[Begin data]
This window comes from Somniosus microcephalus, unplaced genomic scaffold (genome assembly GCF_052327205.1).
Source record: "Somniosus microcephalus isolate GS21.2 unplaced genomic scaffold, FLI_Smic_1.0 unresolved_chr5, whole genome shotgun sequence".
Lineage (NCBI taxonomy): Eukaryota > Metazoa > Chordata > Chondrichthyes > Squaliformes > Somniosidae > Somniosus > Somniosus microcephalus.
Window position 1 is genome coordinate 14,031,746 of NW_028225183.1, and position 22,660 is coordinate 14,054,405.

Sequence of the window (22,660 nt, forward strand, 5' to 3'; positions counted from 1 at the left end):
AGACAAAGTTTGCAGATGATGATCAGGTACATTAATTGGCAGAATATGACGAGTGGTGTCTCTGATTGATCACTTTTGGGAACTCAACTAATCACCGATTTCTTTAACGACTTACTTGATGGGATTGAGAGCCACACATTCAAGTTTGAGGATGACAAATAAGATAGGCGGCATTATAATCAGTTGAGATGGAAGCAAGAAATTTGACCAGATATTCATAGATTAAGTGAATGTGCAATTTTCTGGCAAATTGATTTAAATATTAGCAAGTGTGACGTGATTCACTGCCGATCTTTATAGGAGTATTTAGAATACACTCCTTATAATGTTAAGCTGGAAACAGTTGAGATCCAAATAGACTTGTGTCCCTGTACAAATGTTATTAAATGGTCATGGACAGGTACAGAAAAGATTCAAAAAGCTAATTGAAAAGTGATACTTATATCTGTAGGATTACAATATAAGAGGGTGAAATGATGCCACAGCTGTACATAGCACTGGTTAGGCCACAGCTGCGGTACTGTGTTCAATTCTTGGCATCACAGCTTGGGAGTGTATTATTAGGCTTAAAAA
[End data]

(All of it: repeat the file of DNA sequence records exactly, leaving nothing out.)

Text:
This window comes from Somniosus microcephalus, unplaced genomic scaffold (genome assembly GCF_052327205.1).
Source record: "Somniosus microcephalus isolate GS21.2 unplaced genomic scaffold, FLI_Smic_1.0 unresolved_chr5, whole genome shotgun sequence".
Lineage (NCBI taxonomy): Eukaryota > Metazoa > Chordata > Chondrichthyes > Squaliformes > Somniosidae > Somniosus > Somniosus microcephalus.
Window position 1 is genome coordinate 14,031,746 of NW_028225183.1, and position 22,660 is coordinate 14,054,405.

Sequence of the window (22,660 nt, forward strand, 5' to 3'; positions counted from 1 at the left end):
AGACAAAGTTTGCAGATGATGATCAGGTACATTAATTGGCAGAATATGACGAGTGGTGTCTCTGATTGATCACTTTTGGGAACTCAACTAATCACCGATTTCTTTAACGACTTACTTGATGGGATTGAGAGCCACACATTCAAGTTTGAGGATGACAAATAAGATAGGCGGCATTATAATCAGTTGAGATGGAAGCAAGAAATTTGACCAGATATTCATAGATTAAGTGAATGTGCAATTTTCTGGCAAATTGATTTAAATATTAGCAAGTGTGACGTGATTCACTGCCGATCTTTATAGGAGTATTTAGAATACACTCCTTATAATGTTAAGCTGGAAACAGTTGAGATCCAAATAGACTTGTGTCCCTGTACAAATGTTATTAAATGGTCATGGACAGGTACAGAAAAGATTCAAAAAGCTAATTGAAAAGTGATACTTATATCTGTAGGATTACAATATAAGAGGGTGAAATGATGCCACAGCTGTACATAGCACTGGTTAGGCCACAGCTGCGGTACTGTGTTCAATTCTTGGCATCACAGCTTGGGAGTGTATTATTAGGCTTAAAAA